Depending on the analysis strategy used, estimating treatment outcomes in meta-analyses may differ and may result in major alterations in the conclusions derived from the analysis, according to a study in JAMA which could easily apply to all fields.
Meta-analyses of randomized clinical trials are generally considered to provide among the best evidence of efficacy of medical interventions. They should be conducted as part of a systematic review, a scientifically rigorous approach that identifies, selects, and appraises all relevant studies. Which trials to combine in a metaanalysis remains a persistent dilemma. And yet meta-analysis of all studies may produce a precise but biased estimate of medical trials, just like it can in other fields. One example of obvious bias was a recent declaration that everything science said about organic food was wrong and it was actually nutritionally superior, healthier and had fewer pesticides that regular-priced food.
Agnes Dechartres, M.D., Ph.D., of the Centre de Recherche Epidemiologie et Statistique, INSERM U1153, Paris, and colleagues compared treatment outcomes estimated by meta-analysis of all trials and several alternative strategies for analysis: single most precise trial (i.e., trial with the narrowest confidence interval), meta-analysis restricted to the 25 percent largest trials, limit meta-analysis (a meta-analysis model adjusted for small-study effect), and meta-analysis restricted to trials at low overall risk of bias.
The researchers included 163 meta-analyses published between 2008 and 2010 in high-impact-factor journals and between 2011 and 2013 in the Cochrane Database of Systematic Reviews: 92 (705 RCTs) with subjective outcomes and 71 (535 RCTs) with objective outcomes.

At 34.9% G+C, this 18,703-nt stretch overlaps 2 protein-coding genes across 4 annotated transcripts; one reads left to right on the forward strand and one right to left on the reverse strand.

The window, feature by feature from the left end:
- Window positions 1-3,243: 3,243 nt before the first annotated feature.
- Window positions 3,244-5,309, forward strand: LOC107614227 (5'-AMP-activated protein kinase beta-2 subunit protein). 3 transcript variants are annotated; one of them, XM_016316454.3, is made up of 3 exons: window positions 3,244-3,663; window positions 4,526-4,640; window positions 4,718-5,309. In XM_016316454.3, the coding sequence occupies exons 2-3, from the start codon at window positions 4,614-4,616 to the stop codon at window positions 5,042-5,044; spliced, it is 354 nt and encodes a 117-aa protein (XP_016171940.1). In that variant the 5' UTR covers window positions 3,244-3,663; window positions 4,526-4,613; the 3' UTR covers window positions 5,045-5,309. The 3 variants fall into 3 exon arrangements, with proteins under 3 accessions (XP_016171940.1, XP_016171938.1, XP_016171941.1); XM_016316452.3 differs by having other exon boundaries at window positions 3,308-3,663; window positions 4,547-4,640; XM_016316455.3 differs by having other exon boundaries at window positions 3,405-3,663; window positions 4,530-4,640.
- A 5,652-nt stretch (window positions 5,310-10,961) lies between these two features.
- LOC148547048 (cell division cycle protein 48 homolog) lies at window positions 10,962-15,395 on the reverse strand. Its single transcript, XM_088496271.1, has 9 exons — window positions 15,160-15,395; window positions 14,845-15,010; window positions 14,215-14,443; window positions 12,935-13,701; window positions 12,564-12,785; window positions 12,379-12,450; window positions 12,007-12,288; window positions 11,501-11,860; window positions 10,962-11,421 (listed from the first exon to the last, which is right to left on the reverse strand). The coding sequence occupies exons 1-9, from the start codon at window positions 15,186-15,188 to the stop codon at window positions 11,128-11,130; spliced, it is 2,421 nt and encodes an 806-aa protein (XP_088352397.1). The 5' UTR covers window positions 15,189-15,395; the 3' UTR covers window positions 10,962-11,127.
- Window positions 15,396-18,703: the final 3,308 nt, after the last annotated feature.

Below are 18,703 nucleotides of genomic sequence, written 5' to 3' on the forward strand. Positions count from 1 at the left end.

The researchers found that treatment outcome estimates differed depending on the analytic strategy used, with treatment outcomes frequently being larger with meta-analysis of all trials than with the single most precise trial, meta-analysis of the largest trials, and limit metaanalysis. The difference in treatment outcomes between these strategies was substantial in 47 of 92 (51 percent) meta-analyses of subjective outcomes and in 28 of 71 (39 percent) meta-analyses of objective outcomes. The authors did not find any difference in treatment outcomes by overall risk of bias.
"In this study, we compared meta-analysis of all trials with several 'bestevidence' alternative strategies and found that estimated treatment outcomes differed depending on the strategy used. We cannot say which strategy is the best because … we cannot know with 100 percent certainty the truth in any research question. Nevertheless, our results raise important questions about meta-analyses and outline the need to rethink certain principles," the researchers write.
"We recommend that authors of meta-analyses systematically assess the robustness of their results by performing sensitivity analyses. We suggest the comparison of the meta-analysis result to the result for the single most precise trial or metaanalysis of the largest trials and careful interpretation of the meta-analysis result if they disagree."
Citation: doi:10.1001/jama.2014.8166. Source: The JAMA Network Journals